Episode 8 Spoilers
If there was one episode this season that was an almost perfect adaptation of the source material, then Betrayal was it. We saw plenty of dialogue from the books, dæmons on-screen, a zeppelin-filled sky and a bridge to another world. The expectations for this chapter have always been high. It is the place that The Golden Compass film dared not go. After the enjoyment of good triumphing over evil, the destruction of Bolvangar and the defeat of Iofur Raknison, in a magical place of armoured bears and cowboy aeronauts, the reader/viewer is forced to confront reality. There was no heartfelt reunion between father and daughter, because the leopard never changes his spots. Asriel is all about Asriel, and Lyra will again be alone.
Betrayal was a tightly-focused episode, featuring only Lyra’s family; Asriel, Thorold, Mrs. Coulter, Roger and a brief appearance from her true father figure Iorek Byrnison. It opened with her parents, Mrs. Coulter loading her gun to the strains of Father McPhail’s rousing speech to his troops, and Asriel looking over his calculations while Stelmaria urges him that “it’s time”, to murder. After the credits we return to Asriel and Lyra’s reunion, where James McAvoy continues the humanisation of Asriel. This was a long discussion in the books and has been divided into two scenes here. The first diverts from the original text a little by giving us a glimpse of Asriel’s pride in his daughter, sharing a joke with her before withdrawing back to his usual cold self, declaring that he won’t be drawn into sentimental conversations. Again we see that desperation for love in Lyra’s eyes that we saw in the first episode where she begged Asriel to take her North with him. She defies Asriel by refusing his name and taking the name Iorek gave her, Silvertongue, but Asriel is unmoved, and the hope fades from her eyes again.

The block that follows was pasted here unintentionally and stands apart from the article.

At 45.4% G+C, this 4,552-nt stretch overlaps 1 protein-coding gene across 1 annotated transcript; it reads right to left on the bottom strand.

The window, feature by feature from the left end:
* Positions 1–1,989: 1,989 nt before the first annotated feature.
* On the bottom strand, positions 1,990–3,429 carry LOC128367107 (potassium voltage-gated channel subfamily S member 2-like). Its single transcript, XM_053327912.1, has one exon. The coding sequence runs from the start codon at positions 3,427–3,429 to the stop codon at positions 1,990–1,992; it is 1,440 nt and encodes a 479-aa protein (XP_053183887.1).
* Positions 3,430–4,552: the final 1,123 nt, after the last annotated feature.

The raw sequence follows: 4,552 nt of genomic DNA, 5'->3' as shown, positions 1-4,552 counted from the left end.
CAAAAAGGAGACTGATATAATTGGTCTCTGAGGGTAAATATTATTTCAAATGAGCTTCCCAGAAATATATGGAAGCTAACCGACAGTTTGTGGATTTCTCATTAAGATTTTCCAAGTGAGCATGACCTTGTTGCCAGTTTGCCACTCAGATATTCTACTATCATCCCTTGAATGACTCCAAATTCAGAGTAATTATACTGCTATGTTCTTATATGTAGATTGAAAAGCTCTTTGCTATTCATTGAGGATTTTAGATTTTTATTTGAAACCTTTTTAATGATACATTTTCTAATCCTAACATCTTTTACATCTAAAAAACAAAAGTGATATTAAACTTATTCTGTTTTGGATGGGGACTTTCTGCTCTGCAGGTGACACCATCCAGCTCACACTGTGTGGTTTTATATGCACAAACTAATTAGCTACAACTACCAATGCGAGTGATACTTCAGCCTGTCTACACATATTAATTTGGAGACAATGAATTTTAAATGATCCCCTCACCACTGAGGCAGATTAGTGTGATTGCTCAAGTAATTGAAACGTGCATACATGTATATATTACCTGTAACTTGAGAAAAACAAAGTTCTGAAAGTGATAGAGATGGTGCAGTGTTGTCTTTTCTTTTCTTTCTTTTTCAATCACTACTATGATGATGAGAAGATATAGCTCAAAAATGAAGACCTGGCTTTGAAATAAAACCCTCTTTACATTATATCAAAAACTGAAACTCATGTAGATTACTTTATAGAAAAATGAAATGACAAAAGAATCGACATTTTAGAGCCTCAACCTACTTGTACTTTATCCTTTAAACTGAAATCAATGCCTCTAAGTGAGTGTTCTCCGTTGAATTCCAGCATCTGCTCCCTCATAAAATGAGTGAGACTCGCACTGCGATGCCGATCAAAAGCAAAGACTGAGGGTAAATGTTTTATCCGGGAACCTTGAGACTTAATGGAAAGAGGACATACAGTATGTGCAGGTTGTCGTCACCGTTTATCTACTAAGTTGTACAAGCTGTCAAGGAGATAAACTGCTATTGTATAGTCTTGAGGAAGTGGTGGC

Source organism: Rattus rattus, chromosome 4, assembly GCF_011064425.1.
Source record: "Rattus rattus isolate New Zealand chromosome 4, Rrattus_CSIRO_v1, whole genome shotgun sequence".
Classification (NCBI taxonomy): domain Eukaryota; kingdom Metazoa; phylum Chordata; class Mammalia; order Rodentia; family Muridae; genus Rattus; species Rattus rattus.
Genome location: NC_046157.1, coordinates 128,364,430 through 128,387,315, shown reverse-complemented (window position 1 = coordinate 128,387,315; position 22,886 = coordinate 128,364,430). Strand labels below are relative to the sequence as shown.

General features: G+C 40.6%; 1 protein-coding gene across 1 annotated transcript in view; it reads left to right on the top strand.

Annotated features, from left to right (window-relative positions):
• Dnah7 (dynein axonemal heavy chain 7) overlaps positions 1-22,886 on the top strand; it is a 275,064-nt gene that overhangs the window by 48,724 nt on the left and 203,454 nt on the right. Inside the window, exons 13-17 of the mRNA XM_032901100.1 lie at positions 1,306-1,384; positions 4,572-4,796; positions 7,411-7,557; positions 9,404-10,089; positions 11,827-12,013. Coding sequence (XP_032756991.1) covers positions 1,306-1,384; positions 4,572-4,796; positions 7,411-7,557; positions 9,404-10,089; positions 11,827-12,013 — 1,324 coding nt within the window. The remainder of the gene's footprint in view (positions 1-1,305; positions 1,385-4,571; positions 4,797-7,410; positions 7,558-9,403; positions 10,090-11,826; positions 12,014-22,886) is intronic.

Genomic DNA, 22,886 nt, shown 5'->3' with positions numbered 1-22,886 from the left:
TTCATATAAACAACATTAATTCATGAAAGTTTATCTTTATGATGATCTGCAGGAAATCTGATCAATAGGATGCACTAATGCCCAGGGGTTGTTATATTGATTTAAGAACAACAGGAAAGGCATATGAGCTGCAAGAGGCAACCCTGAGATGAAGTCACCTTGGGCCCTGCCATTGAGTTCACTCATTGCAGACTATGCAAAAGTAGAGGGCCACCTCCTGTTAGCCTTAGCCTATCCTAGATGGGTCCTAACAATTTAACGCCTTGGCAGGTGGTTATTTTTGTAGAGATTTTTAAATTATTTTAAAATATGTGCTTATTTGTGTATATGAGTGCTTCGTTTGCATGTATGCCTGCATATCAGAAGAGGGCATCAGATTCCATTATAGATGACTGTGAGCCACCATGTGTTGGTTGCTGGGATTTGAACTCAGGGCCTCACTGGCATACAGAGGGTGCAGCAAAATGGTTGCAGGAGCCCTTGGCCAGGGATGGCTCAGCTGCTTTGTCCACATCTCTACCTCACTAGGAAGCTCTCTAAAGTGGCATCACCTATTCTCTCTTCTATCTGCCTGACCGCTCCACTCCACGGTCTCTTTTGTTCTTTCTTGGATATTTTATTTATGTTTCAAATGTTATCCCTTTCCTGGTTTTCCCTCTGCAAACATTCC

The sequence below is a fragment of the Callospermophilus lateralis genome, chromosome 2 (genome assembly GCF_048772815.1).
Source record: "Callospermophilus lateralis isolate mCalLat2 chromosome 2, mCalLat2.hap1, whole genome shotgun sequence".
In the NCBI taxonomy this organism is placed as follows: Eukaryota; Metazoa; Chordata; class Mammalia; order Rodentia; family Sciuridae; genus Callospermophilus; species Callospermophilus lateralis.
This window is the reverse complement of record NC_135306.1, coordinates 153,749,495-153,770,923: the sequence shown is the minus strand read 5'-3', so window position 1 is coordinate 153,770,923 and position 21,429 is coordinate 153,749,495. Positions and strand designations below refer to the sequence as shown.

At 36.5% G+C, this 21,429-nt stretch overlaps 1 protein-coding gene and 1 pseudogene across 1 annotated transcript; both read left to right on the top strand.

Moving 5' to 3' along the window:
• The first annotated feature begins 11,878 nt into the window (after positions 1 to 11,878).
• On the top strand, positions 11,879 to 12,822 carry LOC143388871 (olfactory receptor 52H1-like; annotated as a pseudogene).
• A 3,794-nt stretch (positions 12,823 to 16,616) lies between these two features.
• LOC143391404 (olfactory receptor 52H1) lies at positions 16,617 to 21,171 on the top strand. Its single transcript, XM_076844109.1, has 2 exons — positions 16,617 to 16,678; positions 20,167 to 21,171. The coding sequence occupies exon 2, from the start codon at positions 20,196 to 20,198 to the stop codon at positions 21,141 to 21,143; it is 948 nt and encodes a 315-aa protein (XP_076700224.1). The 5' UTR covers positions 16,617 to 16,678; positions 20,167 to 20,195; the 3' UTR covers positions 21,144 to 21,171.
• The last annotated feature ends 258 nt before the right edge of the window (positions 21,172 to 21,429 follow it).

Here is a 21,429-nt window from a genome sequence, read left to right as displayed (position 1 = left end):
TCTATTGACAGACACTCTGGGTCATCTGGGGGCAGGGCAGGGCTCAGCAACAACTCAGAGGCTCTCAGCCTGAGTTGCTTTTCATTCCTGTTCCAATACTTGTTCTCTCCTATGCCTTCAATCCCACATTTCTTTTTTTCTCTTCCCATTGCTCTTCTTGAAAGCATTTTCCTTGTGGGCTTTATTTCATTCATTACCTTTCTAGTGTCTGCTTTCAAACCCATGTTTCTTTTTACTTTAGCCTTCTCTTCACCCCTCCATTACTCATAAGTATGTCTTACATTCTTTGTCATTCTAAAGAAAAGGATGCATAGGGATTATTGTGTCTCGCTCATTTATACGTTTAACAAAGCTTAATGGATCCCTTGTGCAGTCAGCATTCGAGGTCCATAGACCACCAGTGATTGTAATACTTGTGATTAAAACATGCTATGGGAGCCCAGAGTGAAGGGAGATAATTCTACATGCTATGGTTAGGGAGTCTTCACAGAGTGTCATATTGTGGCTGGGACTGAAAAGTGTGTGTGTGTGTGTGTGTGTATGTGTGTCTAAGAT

We then see Mrs. Coulter indulging in some self-flagellation at the expense of her dæmon before McPhail barges into her room. After the usual jockeying between them, McPhail mentions that he knew Mrs. Coulter when she had an affair with Asriel. “An ambitious young woman with a good marriage, well on her way to quite some position, and then that man came along and you…melted in front of him”. When Mrs. Coulter denies that she ‘melted’, McPhail responds with “You don’t even claim responsibility for your child.” before sitting down and facing her with a stern look. This is a curious response, considering illegitimate children were generally looked down on (remembering Lyra’s world is at least a century behind ours in terms of society). Generally the child would have been adopted out, for Mrs. Coulter to take responsibility for Lyra would have meant being shunned by her peers for the rest of her life and a loss of position in the Magisterium. For McPhail to judge her for that, over the adultery and resulting death of her husband, is an interesting take. Mrs Coulter tries to respond with mocking him about being sinless, but then she almost aligns herself with Asriel, telling McPhail “You want what Asriel and I have, a sureness of step, a conviction, but you…you lack it.” before returning to her usual boorishness declaring she is the best weapon McPhail will ever have.
I have loved the easy and natural affection between Lyra and Roger in the series, and Dafne Keen and Lewin Lloyd are particularly tender with one another. Lyra’s class position is not really a feature in the series (it is not a feature in the books either, but is mentioned occasionally) and I think this was a good decision on Jack Thorne’s part. No one is going to enjoy a Lyra that expects help getting dressed or grows angry when challenged by a stranger because she is an ‘aristocrat’. So when Roger says “I’ve always liked it that we were the same. Orphans.” it demonstrates that, even though Roger has to serve her breakfast, Roger considers them equal, because Lyra has always treated him as equal. It has only been in the first and last episodes that Roger and Lyra are shown spending time together as the normally would, and of course this makes is particularly traumatic when they are sundered.
There is a lovely moment showing Pantalaimon and Salcilia frolicking together while Lyra and Roger have another heartfelt discussion in their tent. Asriel later fetches the sleeping Lyra out of their bed to have one last discussion with her about Dust. If you were looking for an explanation of Dust this is as close as you will get for now, this is how people in Lyra’s world understand it. This was a a stand-out scene in the book and a stand-out in this episode. There was a heart-stopping moment when Asriel almost seems to be challenging Lyra to come with him, but she pulls back and says she has done her part. This is another interesting change, and for the better, it shows her independence and that she places Roger over Asriel.